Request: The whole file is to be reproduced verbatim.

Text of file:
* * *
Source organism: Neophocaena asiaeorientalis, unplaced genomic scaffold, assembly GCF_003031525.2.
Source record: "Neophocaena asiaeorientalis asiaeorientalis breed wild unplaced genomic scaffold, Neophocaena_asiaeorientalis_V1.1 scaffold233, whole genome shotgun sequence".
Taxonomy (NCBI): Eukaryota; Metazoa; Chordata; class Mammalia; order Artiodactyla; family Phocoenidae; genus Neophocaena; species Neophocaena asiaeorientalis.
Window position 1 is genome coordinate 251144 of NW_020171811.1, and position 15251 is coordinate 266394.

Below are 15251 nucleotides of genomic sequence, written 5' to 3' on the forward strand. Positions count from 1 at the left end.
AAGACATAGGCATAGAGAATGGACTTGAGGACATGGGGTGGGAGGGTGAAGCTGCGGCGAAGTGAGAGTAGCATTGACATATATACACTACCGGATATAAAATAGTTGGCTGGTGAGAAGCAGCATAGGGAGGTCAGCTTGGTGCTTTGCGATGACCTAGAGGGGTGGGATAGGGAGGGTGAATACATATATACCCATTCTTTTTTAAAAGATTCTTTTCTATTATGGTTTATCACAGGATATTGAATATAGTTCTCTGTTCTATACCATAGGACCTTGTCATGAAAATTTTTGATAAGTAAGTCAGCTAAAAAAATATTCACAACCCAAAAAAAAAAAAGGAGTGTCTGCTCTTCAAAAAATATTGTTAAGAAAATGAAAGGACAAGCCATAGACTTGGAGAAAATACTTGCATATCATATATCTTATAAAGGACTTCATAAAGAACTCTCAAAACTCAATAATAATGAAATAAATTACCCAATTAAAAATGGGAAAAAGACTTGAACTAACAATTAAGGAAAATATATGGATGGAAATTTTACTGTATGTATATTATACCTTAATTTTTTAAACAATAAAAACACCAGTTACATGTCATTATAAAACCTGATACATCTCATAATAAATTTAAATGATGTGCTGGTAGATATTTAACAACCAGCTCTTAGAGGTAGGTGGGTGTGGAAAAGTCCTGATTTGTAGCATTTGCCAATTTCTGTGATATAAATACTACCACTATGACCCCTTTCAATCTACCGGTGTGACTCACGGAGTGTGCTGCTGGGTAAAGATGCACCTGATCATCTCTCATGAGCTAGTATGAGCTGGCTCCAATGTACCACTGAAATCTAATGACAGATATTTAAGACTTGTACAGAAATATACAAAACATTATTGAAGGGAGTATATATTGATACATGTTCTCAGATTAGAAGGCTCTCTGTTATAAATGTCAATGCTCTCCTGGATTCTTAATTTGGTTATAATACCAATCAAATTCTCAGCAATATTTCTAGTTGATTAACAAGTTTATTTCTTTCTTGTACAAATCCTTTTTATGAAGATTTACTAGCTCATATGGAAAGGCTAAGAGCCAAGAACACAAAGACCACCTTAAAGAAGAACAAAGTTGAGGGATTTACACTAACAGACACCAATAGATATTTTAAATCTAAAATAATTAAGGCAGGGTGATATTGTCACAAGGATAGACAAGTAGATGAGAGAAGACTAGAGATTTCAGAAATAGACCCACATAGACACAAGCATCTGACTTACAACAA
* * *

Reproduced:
Source organism: Neophocaena asiaeorientalis, unplaced genomic scaffold, assembly GCF_003031525.2.
Source record: "Neophocaena asiaeorientalis asiaeorientalis breed wild unplaced genomic scaffold, Neophocaena_asiaeorientalis_V1.1 scaffold233, whole genome shotgun sequence".
Taxonomy (NCBI): Eukaryota; Metazoa; Chordata; class Mammalia; order Artiodactyla; family Phocoenidae; genus Neophocaena; species Neophocaena asiaeorientalis.
Window position 1 is genome coordinate 251144 of NW_020171811.1, and position 15251 is coordinate 266394.

Below are 15251 nucleotides of genomic sequence, written 5' to 3' on the forward strand. Positions count from 1 at the left end.
AAGACATAGGCATAGAGAATGGACTTGAGGACATGGGGTGGGAGGGTGAAGCTGCGGCGAAGTGAGAGTAGCATTGACATATATACACTACCGGATATAAAATAGTTGGCTGGTGAGAAGCAGCATAGGGAGGTCAGCTTGGTGCTTTGCGATGACCTAGAGGGGTGGGATAGGGAGGGTGAATACATATATACCCATTCTTTTTTAAAAGATTCTTTTCTATTATGGTTTATCACAGGATATTGAATATAGTTCTCTGTTCTATACCATAGGACCTTGTCATGAAAATTTTTGATAAGTAAGTCAGCTAAAAAAATATTCACAACCCAAAAAAAAAAAAGGAGTGTCTGCTCTTCAAAAAATATTGTTAAGAAAATGAAAGGACAAGCCATAGACTTGGAGAAAATACTTGCATATCATATATCTTATAAAGGACTTCATAAAGAACTCTCAAAACTCAATAATAATGAAATAAATTACCCAATTAAAAATGGGAAAAAGACTTGAACTAACAATTAAGGAAAATATATGGATGGAAATTTTACTGTATGTATATTATACCTTAATTTTTTAAACAATAAAAACACCAGTTACATGTCATTATAAAACCTGATACATCTCATAATAAATTTAAATGATGTGCTGGTAGATATTTAACAACCAGCTCTTAGAGGTAGGTGGGTGTGGAAAAGTCCTGATTTGTAGCATTTGCCAATTTCTGTGATATAAATACTACCACTATGACCCCTTTCAATCTACCGGTGTGACTCACGGAGTGTGCTGCTGGGTAAAGATGCACCTGATCATCTCTCATGAGCTAGTATGAGCTGGCTCCAATGTACCACTGAAATCTAATGACAGATATTTAAGACTTGTACAGAAATATACAAAACATTATTGAAGGGAGTATATATTGATACATGTTCTCAGATTAGAAGGCTCTCTGTTATAAATGTCAATGCTCTCCTGGATTCTTAATTTGGTTATAATACCAATCAAATTCTCAGCAATATTTCTAGTTGATTAACAAGTTTATTTCTTTCTTGTACAAATCCTTTTTATGAAGATTTACTAGCTCATATGGAAAGGCTAAGAGCCAAGAACACAAAGACCACCTTAAAGAAGAACAAAGTTGAGGGATTTACACTAACAGACACCAATAGATATTTTAAATCTAAAATAATTAAGGCAGGGTGATATTGTCACAAGGATAGACAAGTAGATGAGAGAAGACTAGAGATTTCAGAAATAGACCCACATAGACACAAGCATCTGACTTACAACAA